The ultimate guide to claiming work-related vehicle expenses

Car expenses 2022

Your guide to claiming tax deductions on business vehicle expenses, including formulas to help you calculate your claim.

At a glance

Here’s a snapshot of the article’s insights:

  • If you use a vehicle for both business and personal reasons, you need to calculate what proportion of costs are related specifically to business purposes.
  • The kilometre rate method works out a deduction based on a standardised rate for different vehicle types.
  • The actual costs method involves keeping track of all vehicle costs across the financial year.
  • Whichever method you use, keeping accurate records of how you use your vehicle is essential – and it starts with using a logbook.

If you use your vehicle solely for business purposes, you could claim the full running costs as a business expense at tax time. But if you use your vehicle for both business and personal reasons, you can claim only a portion of the total costs.

These calculations can be tricky if you’re not sure what to look for, so we’ve put together a step-by-step guide to help.

How to keep a vehicle logbook

Claiming business vehicle expenses starts with keeping a logbook. According to the Inland Revenue Department (IRD), your logbook should record:

  • The start date and the vehicle’s odometer reading on that date.
  • The date, distance and reason for each business journey across a 90-day period.
  • The end date of the 90-day period and the vehicle’s odometer reading on that date.
  • Any other information the IRD might need to process your claim.

You can use the IRD’s template, or find a vehicle logbook or mileage app with the functionality you need. Digital records can make life easier at tax time.

Use the logbook to calculate the total distance your vehicle has travelled and the distance driven for business purposes, and then use those numbers to calculate the percentage of work-related travel:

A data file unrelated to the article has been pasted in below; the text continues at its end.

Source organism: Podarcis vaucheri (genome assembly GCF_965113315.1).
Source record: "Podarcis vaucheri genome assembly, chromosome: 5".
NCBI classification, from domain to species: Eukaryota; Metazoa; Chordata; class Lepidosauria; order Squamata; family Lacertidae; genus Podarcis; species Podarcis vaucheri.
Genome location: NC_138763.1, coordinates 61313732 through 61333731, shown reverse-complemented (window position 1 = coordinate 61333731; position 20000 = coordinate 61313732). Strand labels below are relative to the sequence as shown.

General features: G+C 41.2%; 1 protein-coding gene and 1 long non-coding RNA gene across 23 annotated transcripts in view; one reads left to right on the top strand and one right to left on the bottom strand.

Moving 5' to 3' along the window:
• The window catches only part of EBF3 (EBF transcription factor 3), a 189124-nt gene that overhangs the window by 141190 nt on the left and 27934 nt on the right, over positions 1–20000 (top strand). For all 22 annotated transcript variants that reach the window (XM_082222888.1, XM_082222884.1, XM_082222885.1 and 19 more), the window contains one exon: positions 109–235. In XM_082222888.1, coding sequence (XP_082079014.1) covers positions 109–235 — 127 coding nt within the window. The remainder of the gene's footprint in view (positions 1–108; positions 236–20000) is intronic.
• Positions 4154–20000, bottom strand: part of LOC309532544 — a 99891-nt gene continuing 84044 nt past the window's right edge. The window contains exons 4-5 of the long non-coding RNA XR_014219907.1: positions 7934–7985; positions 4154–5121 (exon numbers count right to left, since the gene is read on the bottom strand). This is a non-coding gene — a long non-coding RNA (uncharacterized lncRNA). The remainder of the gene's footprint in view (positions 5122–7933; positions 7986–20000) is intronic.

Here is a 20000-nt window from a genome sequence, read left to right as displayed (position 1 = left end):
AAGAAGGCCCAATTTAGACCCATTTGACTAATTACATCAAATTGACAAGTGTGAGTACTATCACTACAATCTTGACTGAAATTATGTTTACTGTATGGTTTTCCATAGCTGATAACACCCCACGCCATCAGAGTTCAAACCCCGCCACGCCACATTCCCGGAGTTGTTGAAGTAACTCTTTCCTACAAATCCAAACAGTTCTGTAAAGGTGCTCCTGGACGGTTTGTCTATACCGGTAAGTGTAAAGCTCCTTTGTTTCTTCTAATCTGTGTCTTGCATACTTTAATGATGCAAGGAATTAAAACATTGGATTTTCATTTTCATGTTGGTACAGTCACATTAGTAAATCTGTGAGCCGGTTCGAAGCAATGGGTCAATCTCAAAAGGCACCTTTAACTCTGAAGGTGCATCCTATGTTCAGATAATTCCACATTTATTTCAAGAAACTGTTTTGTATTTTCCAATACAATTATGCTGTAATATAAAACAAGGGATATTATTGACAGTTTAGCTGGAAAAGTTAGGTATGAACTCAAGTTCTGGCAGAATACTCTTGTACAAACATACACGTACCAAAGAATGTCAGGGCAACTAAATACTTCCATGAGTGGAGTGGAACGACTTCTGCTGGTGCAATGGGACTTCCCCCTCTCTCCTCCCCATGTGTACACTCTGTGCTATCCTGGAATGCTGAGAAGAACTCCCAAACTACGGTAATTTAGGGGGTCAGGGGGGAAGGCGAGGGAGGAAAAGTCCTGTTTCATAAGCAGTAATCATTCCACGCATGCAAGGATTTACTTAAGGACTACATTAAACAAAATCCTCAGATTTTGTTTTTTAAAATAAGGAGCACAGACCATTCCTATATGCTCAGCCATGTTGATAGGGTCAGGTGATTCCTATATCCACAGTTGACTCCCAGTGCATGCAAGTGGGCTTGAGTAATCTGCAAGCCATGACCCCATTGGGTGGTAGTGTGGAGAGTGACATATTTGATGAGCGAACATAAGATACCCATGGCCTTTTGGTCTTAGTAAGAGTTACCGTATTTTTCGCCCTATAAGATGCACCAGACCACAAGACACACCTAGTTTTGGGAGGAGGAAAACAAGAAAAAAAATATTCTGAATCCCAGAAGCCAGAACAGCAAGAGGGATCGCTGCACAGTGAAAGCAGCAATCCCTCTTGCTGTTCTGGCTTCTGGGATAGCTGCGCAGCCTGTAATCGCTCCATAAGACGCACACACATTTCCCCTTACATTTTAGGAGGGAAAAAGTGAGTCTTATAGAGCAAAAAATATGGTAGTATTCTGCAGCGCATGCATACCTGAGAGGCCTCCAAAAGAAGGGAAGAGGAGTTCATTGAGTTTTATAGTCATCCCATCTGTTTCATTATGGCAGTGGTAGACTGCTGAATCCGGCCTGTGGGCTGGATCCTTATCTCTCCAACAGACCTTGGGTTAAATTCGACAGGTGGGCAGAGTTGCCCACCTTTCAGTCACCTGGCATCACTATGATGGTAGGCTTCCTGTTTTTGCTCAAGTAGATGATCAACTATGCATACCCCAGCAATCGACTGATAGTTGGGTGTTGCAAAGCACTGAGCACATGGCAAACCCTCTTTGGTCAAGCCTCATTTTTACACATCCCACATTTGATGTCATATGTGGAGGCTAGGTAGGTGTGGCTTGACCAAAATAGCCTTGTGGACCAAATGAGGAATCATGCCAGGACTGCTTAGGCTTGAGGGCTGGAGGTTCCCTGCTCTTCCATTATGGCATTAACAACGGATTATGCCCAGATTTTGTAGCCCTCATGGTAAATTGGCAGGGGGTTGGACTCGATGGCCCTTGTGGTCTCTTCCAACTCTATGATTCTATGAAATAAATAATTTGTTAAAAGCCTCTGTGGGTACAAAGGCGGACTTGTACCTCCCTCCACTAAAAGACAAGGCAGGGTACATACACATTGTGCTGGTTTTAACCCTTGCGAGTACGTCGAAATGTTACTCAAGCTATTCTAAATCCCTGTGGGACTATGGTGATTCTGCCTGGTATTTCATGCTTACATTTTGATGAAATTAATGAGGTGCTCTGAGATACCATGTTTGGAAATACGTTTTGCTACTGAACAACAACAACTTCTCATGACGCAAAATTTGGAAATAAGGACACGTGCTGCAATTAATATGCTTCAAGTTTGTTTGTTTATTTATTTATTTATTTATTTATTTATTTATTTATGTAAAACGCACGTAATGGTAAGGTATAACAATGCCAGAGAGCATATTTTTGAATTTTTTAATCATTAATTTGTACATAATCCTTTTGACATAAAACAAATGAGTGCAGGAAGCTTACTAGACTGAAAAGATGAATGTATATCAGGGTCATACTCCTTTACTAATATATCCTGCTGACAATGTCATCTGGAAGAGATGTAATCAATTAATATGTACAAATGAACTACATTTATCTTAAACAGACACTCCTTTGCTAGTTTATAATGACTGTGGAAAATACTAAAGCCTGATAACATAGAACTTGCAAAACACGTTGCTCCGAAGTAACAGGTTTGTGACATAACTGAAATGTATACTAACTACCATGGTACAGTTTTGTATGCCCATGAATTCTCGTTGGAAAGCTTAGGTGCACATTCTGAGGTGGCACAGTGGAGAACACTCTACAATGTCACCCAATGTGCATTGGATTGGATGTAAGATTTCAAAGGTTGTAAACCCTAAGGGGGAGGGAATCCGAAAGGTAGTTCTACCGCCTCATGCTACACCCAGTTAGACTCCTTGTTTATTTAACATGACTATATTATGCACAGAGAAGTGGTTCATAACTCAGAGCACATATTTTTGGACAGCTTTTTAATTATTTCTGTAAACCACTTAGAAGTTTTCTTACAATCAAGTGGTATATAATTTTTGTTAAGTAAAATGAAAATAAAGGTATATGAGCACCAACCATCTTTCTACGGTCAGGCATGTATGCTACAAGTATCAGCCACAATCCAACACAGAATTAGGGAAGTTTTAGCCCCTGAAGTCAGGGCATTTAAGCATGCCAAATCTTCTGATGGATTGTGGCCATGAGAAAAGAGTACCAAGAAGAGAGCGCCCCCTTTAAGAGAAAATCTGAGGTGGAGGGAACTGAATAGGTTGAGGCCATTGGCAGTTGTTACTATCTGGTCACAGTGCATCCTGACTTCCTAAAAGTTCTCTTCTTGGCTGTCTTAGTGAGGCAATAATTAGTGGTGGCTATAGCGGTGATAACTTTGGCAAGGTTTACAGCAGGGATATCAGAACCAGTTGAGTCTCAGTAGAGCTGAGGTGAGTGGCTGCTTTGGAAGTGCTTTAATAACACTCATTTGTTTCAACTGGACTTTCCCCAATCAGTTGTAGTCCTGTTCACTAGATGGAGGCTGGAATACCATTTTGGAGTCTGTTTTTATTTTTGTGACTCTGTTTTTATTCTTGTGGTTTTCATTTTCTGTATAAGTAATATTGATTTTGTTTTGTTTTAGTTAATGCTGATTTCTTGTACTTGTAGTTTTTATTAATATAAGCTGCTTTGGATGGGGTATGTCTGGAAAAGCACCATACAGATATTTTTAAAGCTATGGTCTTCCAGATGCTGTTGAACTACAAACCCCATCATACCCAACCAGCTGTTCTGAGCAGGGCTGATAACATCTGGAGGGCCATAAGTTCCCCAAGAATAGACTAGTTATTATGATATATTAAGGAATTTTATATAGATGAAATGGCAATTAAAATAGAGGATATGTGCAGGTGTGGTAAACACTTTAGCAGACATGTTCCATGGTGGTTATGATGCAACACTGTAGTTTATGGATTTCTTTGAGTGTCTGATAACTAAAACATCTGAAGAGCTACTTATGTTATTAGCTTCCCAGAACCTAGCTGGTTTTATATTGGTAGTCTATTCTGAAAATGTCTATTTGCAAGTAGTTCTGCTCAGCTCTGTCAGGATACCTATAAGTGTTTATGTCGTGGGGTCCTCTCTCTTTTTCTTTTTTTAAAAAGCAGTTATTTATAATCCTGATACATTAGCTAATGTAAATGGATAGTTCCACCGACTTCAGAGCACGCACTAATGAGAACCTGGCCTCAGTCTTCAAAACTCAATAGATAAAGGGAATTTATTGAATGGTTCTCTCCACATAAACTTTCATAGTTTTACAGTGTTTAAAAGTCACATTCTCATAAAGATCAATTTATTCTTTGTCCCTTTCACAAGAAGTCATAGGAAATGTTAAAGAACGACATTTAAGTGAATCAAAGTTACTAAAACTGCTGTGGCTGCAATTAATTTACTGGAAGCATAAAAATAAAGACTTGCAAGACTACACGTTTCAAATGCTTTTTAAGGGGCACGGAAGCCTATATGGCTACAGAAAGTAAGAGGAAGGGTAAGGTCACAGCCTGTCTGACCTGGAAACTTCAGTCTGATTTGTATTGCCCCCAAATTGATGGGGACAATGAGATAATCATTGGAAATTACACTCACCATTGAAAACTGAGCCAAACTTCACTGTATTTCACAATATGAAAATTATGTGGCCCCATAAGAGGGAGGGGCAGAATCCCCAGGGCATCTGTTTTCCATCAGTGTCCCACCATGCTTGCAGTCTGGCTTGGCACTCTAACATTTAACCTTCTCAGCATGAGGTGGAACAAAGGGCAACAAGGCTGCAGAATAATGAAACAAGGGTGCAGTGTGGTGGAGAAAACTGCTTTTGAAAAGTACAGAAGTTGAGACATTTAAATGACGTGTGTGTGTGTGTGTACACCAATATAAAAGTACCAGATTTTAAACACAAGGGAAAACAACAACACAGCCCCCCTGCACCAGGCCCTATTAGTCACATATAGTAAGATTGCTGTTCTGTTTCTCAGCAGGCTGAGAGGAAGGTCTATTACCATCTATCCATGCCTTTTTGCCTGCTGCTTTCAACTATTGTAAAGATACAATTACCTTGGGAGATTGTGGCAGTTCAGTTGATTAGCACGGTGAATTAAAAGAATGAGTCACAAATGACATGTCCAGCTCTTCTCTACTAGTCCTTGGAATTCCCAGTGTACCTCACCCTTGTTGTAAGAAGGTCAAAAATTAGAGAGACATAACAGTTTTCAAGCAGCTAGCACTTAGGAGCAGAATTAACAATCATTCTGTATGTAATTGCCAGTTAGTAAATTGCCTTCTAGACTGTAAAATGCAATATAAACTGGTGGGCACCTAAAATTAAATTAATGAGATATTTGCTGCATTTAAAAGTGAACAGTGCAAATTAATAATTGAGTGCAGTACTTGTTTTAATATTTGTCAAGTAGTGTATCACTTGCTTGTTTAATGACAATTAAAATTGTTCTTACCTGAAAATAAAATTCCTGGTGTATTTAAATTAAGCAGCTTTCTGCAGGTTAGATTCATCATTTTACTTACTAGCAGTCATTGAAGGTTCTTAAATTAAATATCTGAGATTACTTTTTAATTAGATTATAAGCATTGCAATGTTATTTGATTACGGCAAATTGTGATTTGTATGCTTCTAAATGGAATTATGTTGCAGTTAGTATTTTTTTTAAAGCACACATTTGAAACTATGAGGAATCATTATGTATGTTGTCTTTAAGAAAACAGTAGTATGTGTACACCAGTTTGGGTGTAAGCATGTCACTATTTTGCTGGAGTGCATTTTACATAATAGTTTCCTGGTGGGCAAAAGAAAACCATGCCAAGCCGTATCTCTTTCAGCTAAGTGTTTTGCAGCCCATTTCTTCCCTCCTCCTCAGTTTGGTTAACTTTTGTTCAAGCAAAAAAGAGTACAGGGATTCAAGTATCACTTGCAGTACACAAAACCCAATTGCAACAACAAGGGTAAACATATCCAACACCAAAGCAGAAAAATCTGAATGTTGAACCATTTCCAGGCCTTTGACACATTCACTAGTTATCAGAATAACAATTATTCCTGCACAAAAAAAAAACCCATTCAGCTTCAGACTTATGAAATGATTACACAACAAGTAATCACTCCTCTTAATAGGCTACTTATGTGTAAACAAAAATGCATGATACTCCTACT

(Distance travelled for business / Total distance travelled) x 100 = Percentage of vehicle use for business

For example, if you travelled 500 km over the 90 days, and 150km of that was for business, your percentage of vehicle use for business purposes will be:

150 km / 500 km x 100 = 30%

Logbooks remain valid for three years, as long as the vehicle’s business use doesn’t change by more than 20 per cent in that time.

It’s important to keep a logbook so you can accurately calculate and justify to the IRD the work-related percentage of vehicle use. Not keeping a logbook may limit your ability to claim.

Once your logbook is sorted, there are two different methods small business owners can use to calculate tax deductions: the kilometre rate method and the actual costs method.

(If you run a small company with shareholder employees, more complicated rules and decisions regarding fringe benefit tax may apply. In those circumstances, it’s best to seek professional tax advice.)

The kilometre rate method

With the kilometre rate method, you use per-km rates and your logbook to calculate the total claim for your vehicle’s business use.

There are two rates:

  • The tier-one rate covers a vehicle’s fixed and running costs. This applies to the business portion of the first 14,000 km of a vehicle’s travel across the financial year.
  • The tier-two rate covers running costs for business travel beyond the first 14,000 km.

The IRD publishes kilometre rates after the tax year ends, usually by May. The below rates apply to the most recent income year, 2021-2022.


Tier one per km Tier two per km
Petrol or diesel vehicle $0.83 $0.31
Petrol hybrid vehicle $0.83 $0.18
Electric vehicle $0.83 $0.10

To calculate your deduction, work out the deduction for each tier using the following formulas, then add both values: